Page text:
The Federal Communications Commission gave a light slap on the wrist of public TV station WTTW, Chicago, for airing about 40 hours of home shopping programs two years ago, but declined to penalize the station.
In a letter to the station Oct. 23, the commission admonished the station for altering its schedule to air fundraising programs that benefited two local museums, the zoo and the Chicago Symphony Orchestra, but found no violation of its rules against commercialism on public broadcasting.
The Chicago Holiday Gift Exchange, an experimental home shopping series that aired Oct. 16-23, 1993, sold merchandise from WTTW as well as the gift shops of the four big cultural nonprofits. WTTW is one of the most aggressive public TV stations in seeking to expand private-sector revenues.
The commission explained that--though it bans advertisements on noncommercial educational stations--it does not regard promotional announcements for nonprofits as ads since the merchandise isn't offered ''for profit.''
Where the station went wrong was in suspending or substantially altering its regular programming to raise funds for other nonprofits. Stations must obtain a waiver to do that, and WTTW didn't apply for one.
The commission rejected WTTW arguments that the home shopping series was scheduled and therefore ''regular'' programming and that the sales had mostly benefited WTTW, not the other nonprofits.
Airing the home shopping series ''was not consistent with our noncommercial fundraising policy,'' the FCC concluded in its letter, and it cautioned WTTW ''to use care'' in complying with commission rules in the future. But the commission said it recognized that the station was trying ''creative fundraising'' primarily for its own benefit and that the shopping program included educational material about the Chicago nonprofits and their cultural exhibits and events.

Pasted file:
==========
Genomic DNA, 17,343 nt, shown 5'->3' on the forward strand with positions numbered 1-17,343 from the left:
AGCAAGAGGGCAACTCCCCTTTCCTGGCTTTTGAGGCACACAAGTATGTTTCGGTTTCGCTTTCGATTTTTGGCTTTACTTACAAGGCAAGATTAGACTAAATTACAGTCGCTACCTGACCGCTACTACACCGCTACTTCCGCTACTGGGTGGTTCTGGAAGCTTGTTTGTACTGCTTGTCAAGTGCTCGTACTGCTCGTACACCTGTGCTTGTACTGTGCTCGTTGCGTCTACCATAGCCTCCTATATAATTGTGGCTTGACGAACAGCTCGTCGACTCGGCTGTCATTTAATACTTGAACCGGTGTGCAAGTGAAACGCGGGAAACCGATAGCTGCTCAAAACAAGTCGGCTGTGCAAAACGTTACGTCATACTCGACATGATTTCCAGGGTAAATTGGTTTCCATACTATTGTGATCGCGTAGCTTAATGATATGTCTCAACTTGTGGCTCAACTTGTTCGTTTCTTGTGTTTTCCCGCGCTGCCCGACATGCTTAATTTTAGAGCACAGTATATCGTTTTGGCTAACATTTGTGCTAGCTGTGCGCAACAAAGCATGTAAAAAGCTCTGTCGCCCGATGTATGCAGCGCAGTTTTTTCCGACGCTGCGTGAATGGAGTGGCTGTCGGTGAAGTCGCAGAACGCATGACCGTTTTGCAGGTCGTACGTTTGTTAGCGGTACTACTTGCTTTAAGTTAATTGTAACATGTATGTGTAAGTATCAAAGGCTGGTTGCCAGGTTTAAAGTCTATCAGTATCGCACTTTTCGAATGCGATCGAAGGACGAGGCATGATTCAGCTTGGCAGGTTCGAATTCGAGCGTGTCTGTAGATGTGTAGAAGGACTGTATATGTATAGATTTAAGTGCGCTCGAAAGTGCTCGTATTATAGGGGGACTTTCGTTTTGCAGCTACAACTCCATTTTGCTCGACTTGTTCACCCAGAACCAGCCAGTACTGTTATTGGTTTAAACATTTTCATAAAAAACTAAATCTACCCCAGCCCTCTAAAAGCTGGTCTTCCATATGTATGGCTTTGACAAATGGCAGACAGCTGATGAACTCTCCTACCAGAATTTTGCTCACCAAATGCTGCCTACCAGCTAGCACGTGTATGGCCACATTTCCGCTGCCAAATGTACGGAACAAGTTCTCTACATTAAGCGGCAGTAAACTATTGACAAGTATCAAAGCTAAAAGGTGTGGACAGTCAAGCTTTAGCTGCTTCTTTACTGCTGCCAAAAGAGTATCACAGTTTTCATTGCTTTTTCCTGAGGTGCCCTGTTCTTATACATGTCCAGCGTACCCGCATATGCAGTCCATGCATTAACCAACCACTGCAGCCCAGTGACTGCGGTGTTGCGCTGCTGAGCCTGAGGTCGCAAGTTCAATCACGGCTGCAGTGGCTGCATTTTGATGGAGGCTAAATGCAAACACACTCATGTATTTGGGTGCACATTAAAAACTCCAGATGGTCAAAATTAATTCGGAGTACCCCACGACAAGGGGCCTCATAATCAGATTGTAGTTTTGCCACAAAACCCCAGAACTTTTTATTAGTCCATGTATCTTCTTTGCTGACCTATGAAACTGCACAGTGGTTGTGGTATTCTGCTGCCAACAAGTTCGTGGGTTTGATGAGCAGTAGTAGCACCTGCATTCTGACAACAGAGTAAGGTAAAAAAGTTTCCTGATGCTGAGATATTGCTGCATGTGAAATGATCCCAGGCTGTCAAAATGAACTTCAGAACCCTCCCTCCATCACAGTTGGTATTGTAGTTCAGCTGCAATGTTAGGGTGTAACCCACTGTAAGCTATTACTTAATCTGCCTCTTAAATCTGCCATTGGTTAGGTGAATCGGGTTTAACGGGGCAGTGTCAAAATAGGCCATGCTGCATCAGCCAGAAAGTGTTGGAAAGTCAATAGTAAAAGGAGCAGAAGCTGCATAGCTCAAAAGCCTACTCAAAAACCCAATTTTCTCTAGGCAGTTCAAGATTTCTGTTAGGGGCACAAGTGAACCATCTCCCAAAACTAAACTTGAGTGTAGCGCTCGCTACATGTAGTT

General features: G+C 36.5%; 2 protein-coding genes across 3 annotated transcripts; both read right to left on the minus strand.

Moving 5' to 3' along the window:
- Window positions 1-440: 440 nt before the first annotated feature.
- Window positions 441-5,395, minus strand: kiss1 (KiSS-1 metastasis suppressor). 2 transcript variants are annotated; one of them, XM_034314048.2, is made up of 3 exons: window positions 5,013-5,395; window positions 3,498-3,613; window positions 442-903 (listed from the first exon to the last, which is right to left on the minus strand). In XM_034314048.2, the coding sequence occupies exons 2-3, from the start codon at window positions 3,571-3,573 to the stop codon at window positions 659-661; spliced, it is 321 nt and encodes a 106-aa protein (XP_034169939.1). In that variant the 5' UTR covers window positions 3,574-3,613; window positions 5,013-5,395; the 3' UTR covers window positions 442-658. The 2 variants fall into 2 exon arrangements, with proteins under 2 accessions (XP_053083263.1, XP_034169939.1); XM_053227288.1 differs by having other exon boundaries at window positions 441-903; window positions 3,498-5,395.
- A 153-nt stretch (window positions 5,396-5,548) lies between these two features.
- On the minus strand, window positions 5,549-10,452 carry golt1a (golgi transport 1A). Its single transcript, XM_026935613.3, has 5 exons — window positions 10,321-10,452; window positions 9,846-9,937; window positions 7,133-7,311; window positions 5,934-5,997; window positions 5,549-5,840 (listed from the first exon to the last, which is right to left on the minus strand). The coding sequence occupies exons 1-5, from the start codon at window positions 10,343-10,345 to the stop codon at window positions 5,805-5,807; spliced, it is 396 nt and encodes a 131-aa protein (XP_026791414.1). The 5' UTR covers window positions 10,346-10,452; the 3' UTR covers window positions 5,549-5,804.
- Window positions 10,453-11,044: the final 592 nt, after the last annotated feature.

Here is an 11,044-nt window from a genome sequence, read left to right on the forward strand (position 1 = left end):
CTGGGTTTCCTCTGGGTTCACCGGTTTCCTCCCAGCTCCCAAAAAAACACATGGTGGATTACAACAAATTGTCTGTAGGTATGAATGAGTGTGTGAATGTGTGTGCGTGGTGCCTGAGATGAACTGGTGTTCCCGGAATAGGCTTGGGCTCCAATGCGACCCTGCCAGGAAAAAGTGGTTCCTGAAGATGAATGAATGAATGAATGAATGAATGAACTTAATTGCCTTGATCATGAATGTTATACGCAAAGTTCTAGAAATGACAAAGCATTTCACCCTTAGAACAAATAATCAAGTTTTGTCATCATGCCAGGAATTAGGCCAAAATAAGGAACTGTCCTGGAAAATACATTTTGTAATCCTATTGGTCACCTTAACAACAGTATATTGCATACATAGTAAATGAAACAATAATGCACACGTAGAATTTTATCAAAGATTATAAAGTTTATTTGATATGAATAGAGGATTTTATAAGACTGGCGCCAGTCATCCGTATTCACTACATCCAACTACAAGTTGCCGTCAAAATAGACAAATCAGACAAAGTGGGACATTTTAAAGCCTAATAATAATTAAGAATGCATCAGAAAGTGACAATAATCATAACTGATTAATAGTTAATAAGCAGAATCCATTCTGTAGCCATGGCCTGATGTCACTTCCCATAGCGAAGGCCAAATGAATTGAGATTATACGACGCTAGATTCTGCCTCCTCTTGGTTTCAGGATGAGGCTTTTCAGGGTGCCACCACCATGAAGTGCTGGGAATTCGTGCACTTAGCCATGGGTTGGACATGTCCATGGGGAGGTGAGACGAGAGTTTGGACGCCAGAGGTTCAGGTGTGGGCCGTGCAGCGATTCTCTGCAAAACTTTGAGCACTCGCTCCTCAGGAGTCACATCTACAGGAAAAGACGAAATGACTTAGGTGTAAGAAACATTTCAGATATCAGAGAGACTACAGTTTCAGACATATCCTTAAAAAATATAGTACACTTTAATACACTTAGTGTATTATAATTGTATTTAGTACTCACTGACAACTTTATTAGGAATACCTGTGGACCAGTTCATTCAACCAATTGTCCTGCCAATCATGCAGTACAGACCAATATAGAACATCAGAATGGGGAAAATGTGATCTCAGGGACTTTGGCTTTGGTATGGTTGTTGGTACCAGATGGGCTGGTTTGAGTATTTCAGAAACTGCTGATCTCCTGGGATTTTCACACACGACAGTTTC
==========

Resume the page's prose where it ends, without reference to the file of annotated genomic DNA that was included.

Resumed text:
The ruling responded to a petition filed in July 1994 by a Chicago watchdog group, the Coalition for Democracy in Public Television. The commission declined to issue a public notice that program-length commercial programs violate its rules. ''We need not issue such a public notice or even reach this issue to resolve the coalition's complaint against station WTTW,'' the commission said in its letter.
Tanya Neimark, v.p. for corporate communications at WTTW, said the station regarded the ruling as fair. The home shopping series was an experiment, she said. ''We have no further plans in this area. We did not consider it financially successful.''
Andrew Schwartzman, head of the Media Access Project, a Washington-based public interest law firm that assisted the coalition, was pleased that the commission had drawn a line between pubcasters offering coffee mugs for their own support and selling them for others. ''We look forward on the occasion of this admonishment to starting off on a clean slate with WTTW'' and letting bygones be bygones, he said.
The important thing to note, he said, was that ''we cannot save noncommercial broadcasting by commercializing it.''
Web page posted Nov. 8, 1995
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